I've been thinking a lot about light lately- literal light and people who have lit my way through life.  Yesterday, on August 21, we experienced a total solar eclipse, which was really pretty amazing.
At 2:46 p.m., the street got really dark and the streetlights went on...it felt like night in the middle of the day, and then the sun came back, the light came back, and life went on.  

We watched on our cul de sac with your uncle Lee and Aunt Maggie; you were, however, taking a nap.  Even if you hadn't been napping, I wasn't sure that you would understand what was going on, the importance of keeping your glasses on, etc...I'm very sad that you missed this one and have already decided to take you wherever you can see the total eclipse in 2024.  (I'm writing it in this blog as a contract with you!).

I did want to write about how uncanny, how unnatural it felt to have such a bright light extinguished so suddenly.  That and the beginning of the school year have made me think of my two teaching heroes, both bright lights who passed way too soon.  I know that sounds clichéd, but I can't think of any other way to describe them.  Both of them had these amazing smiles that, to use another cliché, lit up the room.

When I went in to school today to finalize my syllabi, and before I go to bed tonight, I'll look at each of their pictures, for they each taught me so much about teaching, about life.  When I look at this picture of Conseula Francis, I think about her great relationship with students, are ability to be fully real,  her awesome ability to make everyone and anyone feel at ease.
I'll never forget the breakfast I had with her at Jack's Cafe during my job interview, and how she immediately took me into her confidence about her daughter Francis and some of the challenges she had living in Charleston as a black woman.  
She taught me to say black, not African-American.
She taught me that it's okay to be utterly silly sometimes, to wear funky shoes, to read and enjoy romance novels, and to fully geek out in front of my students.  
She also had a ferocious intellect and fought hard for what she believed in, which is probably why she was such good friends with my other role model, Alison Piepmeier.
I met Alison a bit later, as she was actually on maternity leave (I think) when I came to interview.  I was initially intimidated by her, but I learned that Alison was one of those rare people who really paid attention, fully, to what was going on around her.  If she was working, she was working.
If she was listening to me, she was really listening, 100%, not thinking about something else.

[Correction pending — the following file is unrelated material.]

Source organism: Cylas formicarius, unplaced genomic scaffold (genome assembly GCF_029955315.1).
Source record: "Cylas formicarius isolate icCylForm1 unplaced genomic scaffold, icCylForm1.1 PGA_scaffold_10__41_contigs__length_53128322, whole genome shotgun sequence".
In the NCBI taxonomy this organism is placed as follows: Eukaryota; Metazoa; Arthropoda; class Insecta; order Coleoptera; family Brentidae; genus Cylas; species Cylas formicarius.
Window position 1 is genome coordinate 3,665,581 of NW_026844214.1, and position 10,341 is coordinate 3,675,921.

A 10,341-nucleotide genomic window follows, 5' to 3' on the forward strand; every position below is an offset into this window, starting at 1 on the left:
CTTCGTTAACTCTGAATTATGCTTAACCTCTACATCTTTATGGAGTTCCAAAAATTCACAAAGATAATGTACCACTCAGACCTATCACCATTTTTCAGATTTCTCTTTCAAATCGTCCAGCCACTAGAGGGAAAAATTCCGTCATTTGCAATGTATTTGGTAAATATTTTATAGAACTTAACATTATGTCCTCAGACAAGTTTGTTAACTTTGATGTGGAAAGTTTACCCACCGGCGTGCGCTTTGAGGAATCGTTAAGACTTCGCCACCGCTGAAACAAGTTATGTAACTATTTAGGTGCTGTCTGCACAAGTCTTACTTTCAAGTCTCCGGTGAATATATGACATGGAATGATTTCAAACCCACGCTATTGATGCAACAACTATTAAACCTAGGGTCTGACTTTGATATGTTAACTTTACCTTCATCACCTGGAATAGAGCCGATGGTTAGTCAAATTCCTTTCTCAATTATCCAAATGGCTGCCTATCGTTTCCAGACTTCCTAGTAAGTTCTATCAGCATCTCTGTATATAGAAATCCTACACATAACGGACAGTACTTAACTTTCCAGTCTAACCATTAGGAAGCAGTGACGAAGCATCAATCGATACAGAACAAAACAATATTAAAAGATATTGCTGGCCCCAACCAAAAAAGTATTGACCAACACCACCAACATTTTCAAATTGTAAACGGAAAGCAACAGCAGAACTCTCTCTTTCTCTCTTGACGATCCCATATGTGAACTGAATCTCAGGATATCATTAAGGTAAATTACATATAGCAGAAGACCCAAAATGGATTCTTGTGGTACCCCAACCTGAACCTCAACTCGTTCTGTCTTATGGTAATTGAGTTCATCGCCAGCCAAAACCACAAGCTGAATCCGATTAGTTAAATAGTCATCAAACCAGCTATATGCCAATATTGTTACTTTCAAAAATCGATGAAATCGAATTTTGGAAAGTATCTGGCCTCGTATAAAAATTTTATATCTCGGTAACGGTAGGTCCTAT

And if she was teaching, she was there, fully present for her students.
It's actually hard to be fully present when teaching, especially when you're doing it for hours on end and thinking about what you want to accomplish.  The trick, I learned from her, is to not focus on what you want as much as on what your students want.

Perhaps both Alison and Conseula were such great teachers because they were such great moms, although I'm sure that's not the kind of feminist statement either would endorse.  What I mean by this is that I've learned to try and always put your needs above mine, and I try to do explain things in a way that you, as a unique individual, will understand.  Conseula treated both of her children, Francis and Kate, as unique, as important, as people with opinions, not (even when they were really young) as "just kids."  Alison's parenting of Maybelle, something she made public through articles in the Charleston City Paper and on her blog, was similar.  Maybelle, like you, has Down Syndrome, but Alison focused, always, on her strengths, on her possibilities, on her abilities, and on including her in "regular" classrooms.  She is the reason you are in Stiles Point, in first grade with "typical" classmates, today.

Both of these lights were extinguished too early, and, when they passed, I remember having a feeling similar to the uncanniness of dark at 2:46.   I wish it had been just like the eclipse, a brief moment of weirdness before the lights came on again, but, sadly, it wasn't.  

So we content ourselves with shards of light, pieces of hope.  The lessons I learned from them about teaching, about parenting.  The books they wrote, Conseula's about Octavia Butler and Alison's many books, one of which I am now reading (about female magazine editors in nineteenth-century America).  About being present, being funny, and, most of all, being myself.  

As I being the 2017-2018 school year, I will think of all of these lessons often.  I keep a picture of both of them on my desktop so that, when I'm feeling like I want to quit my job, when potty training you seems remarkably frustrating, when I feel like I'm not a good enough scholar, teacher, or mother, I think of them...and their light lives on.  

Thursday, August 17, 2017

Hungary

Dear Jules,
I know that you're thrilled to be home, to be with Puck, and to be with your friends at school, but I would love for you to remember, when you're older, how meaningful these past three weeks were.  You saw so many family members, all of whom love you so dearly.  Perhaps most meaningfully, you got to see my aunt, Zsuzsa néni, who I'm not sure you will get to see again.  You were so sweet with her- normally you snuggle and pull on hair and wrestle, but you lay there with her, sweet as pie.
It's like you knew, and it made me respect you so much more.  You are a person with a wonderful heart, open, willing to give your love to anyone and everyone (even the drug dealer in the ER last year who had been shot, but that's another story for another day).
You also got to see Nagyi, who loves you so very much and, just like Grammy, embraced you from the beginning.  You really are lucky to have so many people who love you, so I made you a video of our visit:
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The video is about family, but I'd also love for you to remember the beautiful landscapes we saw.


This is the Hortobágy, Hungary's Great Plain (the largest plain in Europe).  The people who lived here were horse and cattle herders, so we got to witness some interesting shows of prowess, like the one above.